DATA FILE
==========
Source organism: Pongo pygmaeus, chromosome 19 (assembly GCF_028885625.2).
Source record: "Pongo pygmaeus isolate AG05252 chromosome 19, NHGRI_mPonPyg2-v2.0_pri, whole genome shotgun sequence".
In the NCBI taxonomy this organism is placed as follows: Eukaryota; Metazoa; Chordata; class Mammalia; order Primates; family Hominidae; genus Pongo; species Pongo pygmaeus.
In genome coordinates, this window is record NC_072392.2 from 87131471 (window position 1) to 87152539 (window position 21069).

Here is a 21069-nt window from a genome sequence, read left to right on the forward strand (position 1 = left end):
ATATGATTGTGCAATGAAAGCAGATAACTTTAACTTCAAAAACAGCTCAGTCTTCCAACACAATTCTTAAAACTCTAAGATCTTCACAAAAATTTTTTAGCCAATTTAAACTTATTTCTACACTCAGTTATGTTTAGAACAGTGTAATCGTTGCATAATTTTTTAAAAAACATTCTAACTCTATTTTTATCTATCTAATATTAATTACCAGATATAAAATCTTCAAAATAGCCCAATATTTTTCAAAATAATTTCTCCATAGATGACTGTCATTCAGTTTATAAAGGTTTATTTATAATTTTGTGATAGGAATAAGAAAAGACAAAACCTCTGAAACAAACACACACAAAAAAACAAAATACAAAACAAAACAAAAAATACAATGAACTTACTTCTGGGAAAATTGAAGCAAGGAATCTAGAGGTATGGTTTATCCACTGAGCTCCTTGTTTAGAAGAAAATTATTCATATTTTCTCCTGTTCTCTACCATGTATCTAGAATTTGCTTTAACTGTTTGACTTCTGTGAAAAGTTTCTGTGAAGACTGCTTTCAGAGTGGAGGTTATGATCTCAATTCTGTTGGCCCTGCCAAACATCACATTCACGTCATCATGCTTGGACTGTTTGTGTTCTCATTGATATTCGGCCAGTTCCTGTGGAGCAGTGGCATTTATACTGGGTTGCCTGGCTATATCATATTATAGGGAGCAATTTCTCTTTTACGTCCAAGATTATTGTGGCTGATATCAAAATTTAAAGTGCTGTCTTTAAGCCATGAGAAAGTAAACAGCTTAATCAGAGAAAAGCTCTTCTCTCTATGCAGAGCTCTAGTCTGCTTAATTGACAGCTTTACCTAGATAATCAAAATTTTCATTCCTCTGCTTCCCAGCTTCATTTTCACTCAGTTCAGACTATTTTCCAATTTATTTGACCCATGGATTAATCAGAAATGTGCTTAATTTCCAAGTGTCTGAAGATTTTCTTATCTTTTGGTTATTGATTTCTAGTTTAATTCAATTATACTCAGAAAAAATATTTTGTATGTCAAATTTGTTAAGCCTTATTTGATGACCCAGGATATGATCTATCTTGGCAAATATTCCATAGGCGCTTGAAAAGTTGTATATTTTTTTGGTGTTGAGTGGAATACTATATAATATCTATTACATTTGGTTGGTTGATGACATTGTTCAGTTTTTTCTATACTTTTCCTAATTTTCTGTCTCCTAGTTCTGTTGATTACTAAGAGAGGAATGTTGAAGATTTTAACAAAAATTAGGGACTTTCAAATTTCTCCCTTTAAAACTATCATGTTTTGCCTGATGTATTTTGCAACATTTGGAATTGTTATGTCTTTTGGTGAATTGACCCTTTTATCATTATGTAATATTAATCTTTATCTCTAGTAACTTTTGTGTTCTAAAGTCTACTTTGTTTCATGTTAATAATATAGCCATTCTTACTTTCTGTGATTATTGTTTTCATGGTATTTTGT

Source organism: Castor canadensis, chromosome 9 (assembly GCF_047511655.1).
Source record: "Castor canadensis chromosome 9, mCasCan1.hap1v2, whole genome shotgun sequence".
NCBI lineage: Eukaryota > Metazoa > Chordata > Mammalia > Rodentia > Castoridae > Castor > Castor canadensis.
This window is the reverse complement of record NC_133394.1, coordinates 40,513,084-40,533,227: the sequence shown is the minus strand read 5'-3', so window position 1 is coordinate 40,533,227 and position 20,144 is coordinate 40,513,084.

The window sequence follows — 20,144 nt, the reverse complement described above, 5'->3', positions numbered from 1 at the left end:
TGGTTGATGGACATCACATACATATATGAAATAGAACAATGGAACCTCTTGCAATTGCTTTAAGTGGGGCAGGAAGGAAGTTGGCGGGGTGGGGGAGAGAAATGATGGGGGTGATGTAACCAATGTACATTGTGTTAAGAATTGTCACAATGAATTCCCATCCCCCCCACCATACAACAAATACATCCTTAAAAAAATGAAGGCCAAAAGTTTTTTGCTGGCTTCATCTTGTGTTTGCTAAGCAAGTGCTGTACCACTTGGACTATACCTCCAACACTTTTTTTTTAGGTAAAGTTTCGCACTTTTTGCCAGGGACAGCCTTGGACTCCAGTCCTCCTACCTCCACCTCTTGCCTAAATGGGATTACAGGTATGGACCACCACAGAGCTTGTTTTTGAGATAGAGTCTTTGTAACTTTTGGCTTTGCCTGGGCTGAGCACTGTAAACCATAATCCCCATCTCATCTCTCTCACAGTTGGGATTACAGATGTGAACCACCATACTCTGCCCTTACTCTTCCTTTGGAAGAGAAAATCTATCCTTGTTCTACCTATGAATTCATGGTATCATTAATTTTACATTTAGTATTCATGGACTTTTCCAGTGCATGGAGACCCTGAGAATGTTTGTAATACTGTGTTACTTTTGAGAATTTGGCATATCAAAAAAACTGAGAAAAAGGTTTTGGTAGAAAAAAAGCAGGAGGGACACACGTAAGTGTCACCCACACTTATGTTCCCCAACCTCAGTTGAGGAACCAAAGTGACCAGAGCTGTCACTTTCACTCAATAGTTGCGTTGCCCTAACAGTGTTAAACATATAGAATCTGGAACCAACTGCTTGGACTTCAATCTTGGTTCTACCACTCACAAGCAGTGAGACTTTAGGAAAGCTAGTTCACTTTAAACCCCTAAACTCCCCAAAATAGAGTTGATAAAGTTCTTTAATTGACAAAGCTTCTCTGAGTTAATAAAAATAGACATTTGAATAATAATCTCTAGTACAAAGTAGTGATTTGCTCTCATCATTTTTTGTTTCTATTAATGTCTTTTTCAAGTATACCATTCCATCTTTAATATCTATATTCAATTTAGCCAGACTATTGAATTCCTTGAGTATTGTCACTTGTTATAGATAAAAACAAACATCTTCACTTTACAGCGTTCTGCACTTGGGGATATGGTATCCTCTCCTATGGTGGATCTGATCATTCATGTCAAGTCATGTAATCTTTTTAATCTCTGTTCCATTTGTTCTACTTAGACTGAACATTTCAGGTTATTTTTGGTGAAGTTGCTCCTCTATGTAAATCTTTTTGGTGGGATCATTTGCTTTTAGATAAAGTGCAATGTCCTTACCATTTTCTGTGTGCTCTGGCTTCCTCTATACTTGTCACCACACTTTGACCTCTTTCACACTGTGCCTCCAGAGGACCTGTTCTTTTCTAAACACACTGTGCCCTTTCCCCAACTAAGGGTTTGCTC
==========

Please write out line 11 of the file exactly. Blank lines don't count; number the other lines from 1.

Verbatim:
The window sequence follows — 20,144 nt, the reverse complement described above, 5'->3', positions numbered from 1 at the left end: